Music intellectual property is extremely complex. Splitting royalties accurately is a challenge the industry has yet to solve. That challenge boils down to three main problems:

  1. Ownership differs per country — When content is consumed, there are a specific set of rights for the country in which that content was consumed. This means consumption has to be tracked and mapped specifically to the rights holders for that region.
  2. Song owners can change over time — Even after you isolate the consumption to a specific country, there are likely dozens of different versions of the same song, all claiming rights for that country. Distribution companies have to determine which is the correct set of rights to honor that day, then split the royalties accordingly.
  3. Metadata is inconsistent — There are very few standards when it comes to music licensing metadata. Licensing systems are loaded with typos, manual errors, issues with special characters, issues with capitalization, and inconsistent identifiers (e.g. ISRCs). This creates a lot of manual overhead for companies trying to use this information and makes automation a challenge.

What is the solution?

Building a smart contract based payments system that enables royalties to be accurately tracked and split to owners. This solution would require high quality rights filtering and identification logic, however to keep this exercise focused, I will keep things at a high level.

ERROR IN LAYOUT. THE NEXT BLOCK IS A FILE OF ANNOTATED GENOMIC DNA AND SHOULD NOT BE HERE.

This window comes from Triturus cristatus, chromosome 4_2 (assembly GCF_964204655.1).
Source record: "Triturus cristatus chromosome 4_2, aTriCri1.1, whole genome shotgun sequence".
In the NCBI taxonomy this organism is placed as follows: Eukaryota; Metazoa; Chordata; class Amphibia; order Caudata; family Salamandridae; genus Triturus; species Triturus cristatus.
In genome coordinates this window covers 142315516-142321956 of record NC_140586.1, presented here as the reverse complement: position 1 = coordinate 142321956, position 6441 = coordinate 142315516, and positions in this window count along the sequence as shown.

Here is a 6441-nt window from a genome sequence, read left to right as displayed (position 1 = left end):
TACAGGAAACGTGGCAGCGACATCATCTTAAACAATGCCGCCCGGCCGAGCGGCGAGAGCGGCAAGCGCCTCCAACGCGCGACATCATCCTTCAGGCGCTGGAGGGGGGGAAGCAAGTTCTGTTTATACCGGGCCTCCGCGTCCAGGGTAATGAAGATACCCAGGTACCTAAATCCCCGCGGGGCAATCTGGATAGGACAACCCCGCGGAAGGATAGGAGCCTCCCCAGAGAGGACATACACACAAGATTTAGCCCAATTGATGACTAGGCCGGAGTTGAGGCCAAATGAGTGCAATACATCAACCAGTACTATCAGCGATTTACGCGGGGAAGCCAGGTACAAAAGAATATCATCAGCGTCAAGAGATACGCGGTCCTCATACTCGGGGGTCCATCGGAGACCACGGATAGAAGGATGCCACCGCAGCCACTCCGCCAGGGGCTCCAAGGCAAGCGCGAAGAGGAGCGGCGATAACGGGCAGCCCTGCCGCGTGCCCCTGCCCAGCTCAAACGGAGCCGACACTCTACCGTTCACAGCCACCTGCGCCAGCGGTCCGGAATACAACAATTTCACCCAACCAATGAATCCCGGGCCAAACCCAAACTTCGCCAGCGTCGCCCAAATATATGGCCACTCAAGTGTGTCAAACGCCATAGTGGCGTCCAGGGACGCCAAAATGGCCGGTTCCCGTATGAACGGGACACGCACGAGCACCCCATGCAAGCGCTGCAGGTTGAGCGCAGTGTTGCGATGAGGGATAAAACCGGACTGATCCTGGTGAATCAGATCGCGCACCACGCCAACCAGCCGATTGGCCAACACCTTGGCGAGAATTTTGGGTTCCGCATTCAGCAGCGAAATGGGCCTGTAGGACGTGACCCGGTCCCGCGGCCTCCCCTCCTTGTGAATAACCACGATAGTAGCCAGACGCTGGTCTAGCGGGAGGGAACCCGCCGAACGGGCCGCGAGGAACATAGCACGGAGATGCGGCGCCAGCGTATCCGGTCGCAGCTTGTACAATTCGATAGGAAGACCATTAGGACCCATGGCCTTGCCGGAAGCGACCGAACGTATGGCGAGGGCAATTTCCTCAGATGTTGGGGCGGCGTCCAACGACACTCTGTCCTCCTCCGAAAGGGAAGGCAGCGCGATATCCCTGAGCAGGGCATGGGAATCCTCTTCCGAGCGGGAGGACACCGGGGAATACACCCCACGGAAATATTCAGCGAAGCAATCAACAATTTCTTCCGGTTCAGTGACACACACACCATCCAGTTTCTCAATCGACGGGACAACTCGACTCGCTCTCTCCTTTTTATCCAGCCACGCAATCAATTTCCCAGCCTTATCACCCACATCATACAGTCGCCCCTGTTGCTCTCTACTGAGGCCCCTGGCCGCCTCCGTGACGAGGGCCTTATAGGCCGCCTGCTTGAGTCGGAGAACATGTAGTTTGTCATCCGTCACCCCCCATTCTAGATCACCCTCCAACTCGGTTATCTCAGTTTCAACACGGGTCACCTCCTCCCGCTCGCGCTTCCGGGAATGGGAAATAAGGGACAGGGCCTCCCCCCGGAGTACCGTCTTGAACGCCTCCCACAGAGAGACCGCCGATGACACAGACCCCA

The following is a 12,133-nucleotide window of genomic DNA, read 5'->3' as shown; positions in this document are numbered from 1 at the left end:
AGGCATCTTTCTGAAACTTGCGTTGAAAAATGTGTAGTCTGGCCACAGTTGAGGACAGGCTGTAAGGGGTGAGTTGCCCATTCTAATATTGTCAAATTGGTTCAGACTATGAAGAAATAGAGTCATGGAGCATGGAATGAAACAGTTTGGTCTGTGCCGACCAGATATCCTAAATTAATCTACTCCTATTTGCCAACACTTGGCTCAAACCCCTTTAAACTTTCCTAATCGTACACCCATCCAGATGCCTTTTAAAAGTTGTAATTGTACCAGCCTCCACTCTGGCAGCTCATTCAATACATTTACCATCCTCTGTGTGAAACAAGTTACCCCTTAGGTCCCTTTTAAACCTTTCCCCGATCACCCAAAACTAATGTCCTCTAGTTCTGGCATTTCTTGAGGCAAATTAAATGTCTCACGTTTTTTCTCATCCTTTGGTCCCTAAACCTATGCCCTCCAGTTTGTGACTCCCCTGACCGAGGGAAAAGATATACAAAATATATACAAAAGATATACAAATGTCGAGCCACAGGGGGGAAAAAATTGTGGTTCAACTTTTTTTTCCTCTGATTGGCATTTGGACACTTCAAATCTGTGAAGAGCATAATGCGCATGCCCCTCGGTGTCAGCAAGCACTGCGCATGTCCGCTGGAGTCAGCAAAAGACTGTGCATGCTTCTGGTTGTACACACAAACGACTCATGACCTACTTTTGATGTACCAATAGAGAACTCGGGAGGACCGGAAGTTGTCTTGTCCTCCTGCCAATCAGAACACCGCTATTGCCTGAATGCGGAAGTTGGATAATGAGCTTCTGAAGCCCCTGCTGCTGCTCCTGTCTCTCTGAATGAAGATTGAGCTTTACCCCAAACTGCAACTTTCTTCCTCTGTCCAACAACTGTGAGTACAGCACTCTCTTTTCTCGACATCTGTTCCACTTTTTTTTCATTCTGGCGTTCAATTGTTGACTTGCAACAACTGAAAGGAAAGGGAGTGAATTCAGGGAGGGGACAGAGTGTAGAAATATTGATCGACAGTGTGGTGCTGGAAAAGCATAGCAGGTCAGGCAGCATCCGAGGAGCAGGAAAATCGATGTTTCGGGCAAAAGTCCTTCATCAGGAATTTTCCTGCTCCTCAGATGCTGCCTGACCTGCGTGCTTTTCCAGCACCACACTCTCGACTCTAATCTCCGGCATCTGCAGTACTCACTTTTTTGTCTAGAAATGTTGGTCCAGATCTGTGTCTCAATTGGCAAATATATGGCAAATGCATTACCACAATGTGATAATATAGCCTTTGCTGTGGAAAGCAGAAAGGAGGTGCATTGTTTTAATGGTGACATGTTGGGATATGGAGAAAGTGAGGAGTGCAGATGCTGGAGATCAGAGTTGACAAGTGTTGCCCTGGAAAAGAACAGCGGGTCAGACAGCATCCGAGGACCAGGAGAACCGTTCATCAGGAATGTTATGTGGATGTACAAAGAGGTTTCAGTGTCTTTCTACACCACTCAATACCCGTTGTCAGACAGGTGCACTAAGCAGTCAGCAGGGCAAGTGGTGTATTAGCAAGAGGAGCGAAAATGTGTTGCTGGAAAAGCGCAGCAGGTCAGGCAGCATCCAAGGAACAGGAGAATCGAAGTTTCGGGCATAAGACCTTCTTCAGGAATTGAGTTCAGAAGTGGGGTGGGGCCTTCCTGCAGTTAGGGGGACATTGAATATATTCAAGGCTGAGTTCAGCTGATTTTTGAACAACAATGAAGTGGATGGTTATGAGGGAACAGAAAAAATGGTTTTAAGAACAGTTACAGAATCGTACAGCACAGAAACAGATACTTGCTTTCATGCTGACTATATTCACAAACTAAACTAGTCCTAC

Hypothetical solution design.
  • A) Stream. Music is streamed by fans and funded by advertising, subscriptions, purchases, and token allocation.
  • B) Pool. Payments come from multiple sources and need to be pooled prior to allocating to songs.
  • C) Identify. Clean up and filter metadata then match it to licensed songs in Royal’s database.
  • D) Convert. In order to make the most for owners, royalties should be converted to relieve tax burden. I would probably recommend a strategy that varies depending on where content is consumed and the country in which the artist lives.
  • E) Split. Leverage smart contracts to automatically and transparently divide the royalties.
  • F) Pay. Lastly, get the payments into the owners of the collection and IP (e.g. the artist). Royalty payments are typically low — pursuing ways to pay that reduces gas fees (e.g. efficient contracts or layer 2 blockchains) would be ideal.

Closing Thoughts

Royal’s ‘secret sauce’ lies in the logic handling data across the system. Data grading, merging, and storing are critical to paying the owners accurately. While allocation will remain a challenge, there are many projects (like 0xSplits) building blockchain technology for intelligent splits of ownership. Smart contracts could significantly improve how royalties are distributed today. These advancements could help Royal build a system where attribution and payments happen consistently, automatically, and securely. That’s a game changer for the music industry.

If you’re curious about how I might approach those algorithms, or have ideas yourself, reach out to me on Twitter.

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Ryan Wigley

Ryan Wigley

Product manager, builder, and storyteller.